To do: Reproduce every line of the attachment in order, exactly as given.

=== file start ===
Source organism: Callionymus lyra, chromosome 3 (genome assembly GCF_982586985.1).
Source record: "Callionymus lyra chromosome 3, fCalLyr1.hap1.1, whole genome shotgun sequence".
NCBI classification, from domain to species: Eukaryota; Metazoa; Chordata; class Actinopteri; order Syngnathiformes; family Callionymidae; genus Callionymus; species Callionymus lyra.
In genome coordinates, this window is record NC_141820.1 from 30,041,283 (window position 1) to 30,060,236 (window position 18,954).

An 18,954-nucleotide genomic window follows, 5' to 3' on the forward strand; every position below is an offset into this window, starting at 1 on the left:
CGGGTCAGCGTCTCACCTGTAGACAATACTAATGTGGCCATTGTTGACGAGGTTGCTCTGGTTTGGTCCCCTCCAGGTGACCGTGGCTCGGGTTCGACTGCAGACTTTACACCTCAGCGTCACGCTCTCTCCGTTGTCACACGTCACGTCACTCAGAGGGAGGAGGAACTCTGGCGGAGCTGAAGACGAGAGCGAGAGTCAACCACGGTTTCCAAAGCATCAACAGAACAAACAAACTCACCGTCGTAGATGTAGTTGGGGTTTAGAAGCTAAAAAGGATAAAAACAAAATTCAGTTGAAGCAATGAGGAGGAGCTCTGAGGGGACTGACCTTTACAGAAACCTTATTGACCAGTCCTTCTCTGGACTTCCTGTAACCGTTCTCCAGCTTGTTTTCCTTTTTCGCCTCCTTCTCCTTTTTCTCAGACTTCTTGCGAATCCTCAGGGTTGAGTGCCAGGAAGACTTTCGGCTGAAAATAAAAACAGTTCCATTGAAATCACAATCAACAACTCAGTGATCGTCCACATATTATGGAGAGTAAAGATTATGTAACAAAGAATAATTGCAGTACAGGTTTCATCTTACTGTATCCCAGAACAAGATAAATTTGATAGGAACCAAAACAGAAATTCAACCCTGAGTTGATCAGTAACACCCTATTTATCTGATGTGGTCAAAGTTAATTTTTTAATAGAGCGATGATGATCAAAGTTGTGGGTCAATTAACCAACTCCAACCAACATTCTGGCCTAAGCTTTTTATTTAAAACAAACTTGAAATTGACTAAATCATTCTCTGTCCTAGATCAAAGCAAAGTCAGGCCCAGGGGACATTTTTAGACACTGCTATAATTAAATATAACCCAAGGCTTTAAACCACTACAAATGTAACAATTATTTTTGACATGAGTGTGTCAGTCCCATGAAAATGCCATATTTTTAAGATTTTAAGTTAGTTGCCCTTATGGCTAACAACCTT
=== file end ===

Source organism: Callionymus lyra, chromosome 3 (genome assembly GCF_982586985.1).
Source record: "Callionymus lyra chromosome 3, fCalLyr1.hap1.1, whole genome shotgun sequence".
NCBI classification, from domain to species: Eukaryota; Metazoa; Chordata; class Actinopteri; order Syngnathiformes; family Callionymidae; genus Callionymus; species Callionymus lyra.
In genome coordinates, this window is record NC_141820.1 from 30,041,283 (window position 1) to 30,060,236 (window position 18,954).

An 18,954-nucleotide genomic window follows, 5' to 3' on the forward strand; every position below is an offset into this window, starting at 1 on the left:
CGGGTCAGCGTCTCACCTGTAGACAATACTAATGTGGCCATTGTTGACGAGGTTGCTCTGGTTTGGTCCCCTCCAGGTGACCGTGGCTCGGGTTCGACTGCAGACTTTACACCTCAGCGTCACGCTCTCTCCGTTGTCACACGTCACGTCACTCAGAGGGAGGAGGAACTCTGGCGGAGCTGAAGACGAGAGCGAGAGTCAACCACGGTTTCCAAAGCATCAACAGAACAAACAAACTCACCGTCGTAGATGTAGTTGGGGTTTAGAAGCTAAAAAGGATAAAAACAAAATTCAGTTGAAGCAATGAGGAGGAGCTCTGAGGGGACTGACCTTTACAGAAACCTTATTGACCAGTCCTTCTCTGGACTTCCTGTAACCGTTCTCCAGCTTGTTTTCCTTTTTCGCCTCCTTCTCCTTTTTCTCAGACTTCTTGCGAATCCTCAGGGTTGAGTGCCAGGAAGACTTTCGGCTGAAAATAAAAACAGTTCCATTGAAATCACAATCAACAACTCAGTGATCGTCCACATATTATGGAGAGTAAAGATTATGTAACAAAGAATAATTGCAGTACAGGTTTCATCTTACTGTATCCCAGAACAAGATAAATTTGATAGGAACCAAAACAGAAATTCAACCCTGAGTTGATCAGTAACACCCTATTTATCTGATGTGGTCAAAGTTAATTTTTTAATAGAGCGATGATGATCAAAGTTGTGGGTCAATTAACCAACTCCAACCAACATTCTGGCCTAAGCTTTTTATTTAAAACAAACTTGAAATTGACTAAATCATTCTCTGTCCTAGATCAAAGCAAAGTCAGGCCCAGGGGACATTTTTAGACACTGCTATAATTAAATATAACCCAAGGCTTTAAACCACTACAAATGTAACAATTATTTTTGACATGAGTGTGTCAGTCCCATGAAAATGCCATATTTTTAAGATTTTAAGTTAGTTGCCCTTATGGCTAACAACCTT